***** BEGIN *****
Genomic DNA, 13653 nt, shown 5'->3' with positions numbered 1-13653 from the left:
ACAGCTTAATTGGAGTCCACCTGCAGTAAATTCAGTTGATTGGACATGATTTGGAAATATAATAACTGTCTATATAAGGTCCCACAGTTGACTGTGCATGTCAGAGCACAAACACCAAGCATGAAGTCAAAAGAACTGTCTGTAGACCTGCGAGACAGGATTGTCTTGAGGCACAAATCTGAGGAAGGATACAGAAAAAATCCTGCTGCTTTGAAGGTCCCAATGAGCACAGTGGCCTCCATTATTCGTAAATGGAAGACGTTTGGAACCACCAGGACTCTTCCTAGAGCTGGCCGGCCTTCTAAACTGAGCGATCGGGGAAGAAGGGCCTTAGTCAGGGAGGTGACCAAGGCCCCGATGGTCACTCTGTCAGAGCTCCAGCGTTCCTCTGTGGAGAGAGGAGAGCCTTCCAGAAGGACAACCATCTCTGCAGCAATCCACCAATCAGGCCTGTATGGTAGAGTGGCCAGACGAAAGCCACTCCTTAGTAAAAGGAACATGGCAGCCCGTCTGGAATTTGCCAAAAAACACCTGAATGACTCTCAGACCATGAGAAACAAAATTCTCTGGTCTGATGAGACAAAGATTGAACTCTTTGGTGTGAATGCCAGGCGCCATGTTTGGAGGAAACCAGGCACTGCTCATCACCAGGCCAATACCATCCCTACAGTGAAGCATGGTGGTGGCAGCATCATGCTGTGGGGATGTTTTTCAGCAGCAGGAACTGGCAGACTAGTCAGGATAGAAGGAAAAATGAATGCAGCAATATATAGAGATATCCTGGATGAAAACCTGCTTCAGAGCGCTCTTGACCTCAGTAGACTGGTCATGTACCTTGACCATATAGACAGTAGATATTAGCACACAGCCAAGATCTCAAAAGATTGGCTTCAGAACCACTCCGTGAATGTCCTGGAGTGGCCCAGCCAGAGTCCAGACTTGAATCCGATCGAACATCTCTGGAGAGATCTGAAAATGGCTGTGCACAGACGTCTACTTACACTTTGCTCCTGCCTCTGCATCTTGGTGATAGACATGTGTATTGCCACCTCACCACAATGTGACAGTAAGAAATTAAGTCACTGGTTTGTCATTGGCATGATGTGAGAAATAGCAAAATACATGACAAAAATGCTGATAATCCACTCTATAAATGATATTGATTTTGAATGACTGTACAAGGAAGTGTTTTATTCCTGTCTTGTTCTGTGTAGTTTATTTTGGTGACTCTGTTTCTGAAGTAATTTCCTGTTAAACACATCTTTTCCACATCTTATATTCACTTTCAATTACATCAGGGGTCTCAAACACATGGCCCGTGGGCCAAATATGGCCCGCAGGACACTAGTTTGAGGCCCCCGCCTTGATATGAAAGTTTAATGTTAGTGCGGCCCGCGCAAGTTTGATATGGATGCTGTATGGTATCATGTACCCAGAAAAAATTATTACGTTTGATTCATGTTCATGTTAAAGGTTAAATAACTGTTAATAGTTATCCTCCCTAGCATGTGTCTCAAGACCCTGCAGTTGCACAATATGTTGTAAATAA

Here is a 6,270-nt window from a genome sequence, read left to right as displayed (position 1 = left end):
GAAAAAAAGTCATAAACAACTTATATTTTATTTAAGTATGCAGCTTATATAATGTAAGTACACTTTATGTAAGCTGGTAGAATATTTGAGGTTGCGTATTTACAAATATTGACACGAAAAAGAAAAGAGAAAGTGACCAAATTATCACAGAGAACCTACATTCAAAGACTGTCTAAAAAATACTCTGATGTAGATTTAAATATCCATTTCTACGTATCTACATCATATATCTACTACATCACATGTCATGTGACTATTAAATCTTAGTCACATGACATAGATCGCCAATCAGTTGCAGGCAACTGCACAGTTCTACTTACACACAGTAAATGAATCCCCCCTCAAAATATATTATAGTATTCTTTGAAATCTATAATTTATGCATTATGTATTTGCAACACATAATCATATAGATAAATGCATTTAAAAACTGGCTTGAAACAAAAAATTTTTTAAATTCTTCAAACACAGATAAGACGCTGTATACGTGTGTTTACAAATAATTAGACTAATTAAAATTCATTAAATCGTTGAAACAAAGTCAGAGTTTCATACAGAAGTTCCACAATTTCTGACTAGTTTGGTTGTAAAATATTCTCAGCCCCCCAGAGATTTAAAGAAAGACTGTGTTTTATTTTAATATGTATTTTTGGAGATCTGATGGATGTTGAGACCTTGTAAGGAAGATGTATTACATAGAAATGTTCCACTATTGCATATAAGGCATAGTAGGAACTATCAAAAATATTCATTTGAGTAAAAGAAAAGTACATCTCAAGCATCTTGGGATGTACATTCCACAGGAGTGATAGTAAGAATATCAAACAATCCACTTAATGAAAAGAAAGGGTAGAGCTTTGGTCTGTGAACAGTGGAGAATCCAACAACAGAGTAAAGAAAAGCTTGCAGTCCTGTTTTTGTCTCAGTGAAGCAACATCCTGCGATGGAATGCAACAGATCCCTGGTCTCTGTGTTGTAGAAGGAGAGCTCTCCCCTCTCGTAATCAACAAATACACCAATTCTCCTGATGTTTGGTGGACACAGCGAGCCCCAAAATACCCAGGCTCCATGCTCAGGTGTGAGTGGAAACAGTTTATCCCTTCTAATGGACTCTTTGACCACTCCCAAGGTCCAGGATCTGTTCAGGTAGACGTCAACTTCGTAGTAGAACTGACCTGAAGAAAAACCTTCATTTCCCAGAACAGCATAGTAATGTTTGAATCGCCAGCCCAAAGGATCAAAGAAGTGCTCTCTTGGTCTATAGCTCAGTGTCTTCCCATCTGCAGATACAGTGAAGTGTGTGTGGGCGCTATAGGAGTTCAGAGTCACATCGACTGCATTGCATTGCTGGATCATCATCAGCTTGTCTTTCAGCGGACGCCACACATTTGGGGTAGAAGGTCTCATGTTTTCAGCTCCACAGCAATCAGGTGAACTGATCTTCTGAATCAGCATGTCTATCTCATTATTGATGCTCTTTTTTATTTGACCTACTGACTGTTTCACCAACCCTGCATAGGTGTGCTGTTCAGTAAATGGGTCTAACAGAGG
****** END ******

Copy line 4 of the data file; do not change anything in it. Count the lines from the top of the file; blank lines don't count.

GAAAAAAAGTCATAAACAACTTATATTTTATTTAAGTATGCAGCTTATATAATGTAAGTACACTTTATGTAAGCTGGTAGAATATTTGAGGTTGCGTATTTACAAATATTGACACGAAAAAGAAAAGAGAAAGTGACCAAATTATCACAGAGAACCTACATTCAAAGACTGTCTAAAAAATACTCTGATGTAGATTTAAATATCCATTTCTACGTATCTACATCATATATCTACTACATCACATGTCATGTGACTATTAAATCTTAGTCACATGACATAGATCGCCAATCAGTTGCAGGCAACTGCACAGTTCTACTTACACACAGTAAATGAATCCCCCCTCAAAATATATTATAGTATTCTTTGAAATCTATAATTTATGCATTATGTATTTGCAACACATAATCATATAGATAAATGCATTTAAAAACTGGCTTGAAACAAAAAATTTTTTAAATTCTTCAAACACAGATAAGACGCTGTATACGTGTGTTTACAAATAATTAGACTAATTAAAATTCATTAAATCGTTGAAACAAAGTCAGAGTTTCATACAGAAGTTCCACAATTTCTGACTAGTTTGGTTGTAAAATATTCTCAGCCCCCCAGAGATTTAAAGAAAGACTGTGTTTTATTTTAATATGTATTTTTGGAGATCTGATGGATGTTGAGACCTTGTAAGGAAGATGTATTACATAGAAATGTTCCACTATTGCATATAAGGCATAGTAGGAACTATCAAAAATATTCATTTGAGTAAAAGAAAAGTACATCTCAAGCATCTTGGGATGTACATTCCACAGGAGTGATAGTAAGAATATCAAACAATCCACTTAATGAAAAGAAAGGGTAGAGCTTTGGTCTGTGAACAGTGGAGAATCCAACAACAGAGTAAAGAAAAGCTTGCAGTCCTGTTTTTGTCTCAGTGAAGCAACATCCTGCGATGGAATGCAACAGATCCCTGGTCTCTGTGTTGTAGAAGGAGAGCTCTCCCCTCTCGTAATCAACAAATACACCAATTCTCCTGATGTTTGGTGGACACAGCGAGCCCCAAAATACCCAGGCTCCATGCTCAGGTGTGAGTGGAAACAGTTTATCCCTTCTAATGGACTCTTTGACCACTCCCAAGGTCCAGGATCTGTTCAGGTAGACGTCAACTTCGTAGTAGAACTGACCTGAAGAAAAACCTTCATTTCCCAGAACAGCATAGTAATGTTTGAATCGCCAGCCCAAAGGATCAAAGAAGTGCTCTCTTGGTCTATAGCTCAGTGTCTTCCCATCTGCAGATACAGTGAAGTGTGTGTGGGCGCTATAGGAGTTCAGAGTCACATCGACTGCATTGCATTGCTGGATCATCATCAGCTTGTCTTTCAGCGGACGCCACACATTTGGGGTAGAAGGTCTCATGTTTTCAGCTCCACAGCAATCAGGTGAACTGATCTTCTGAATCAGCATGTCTATCTCATTATTGATGCTCTTTTTTATTTGACCTACTGACTGTTTCACCAACCCTGCATAGGTGTGCTGTTCAGTAAATGGGTCTAACAGAGG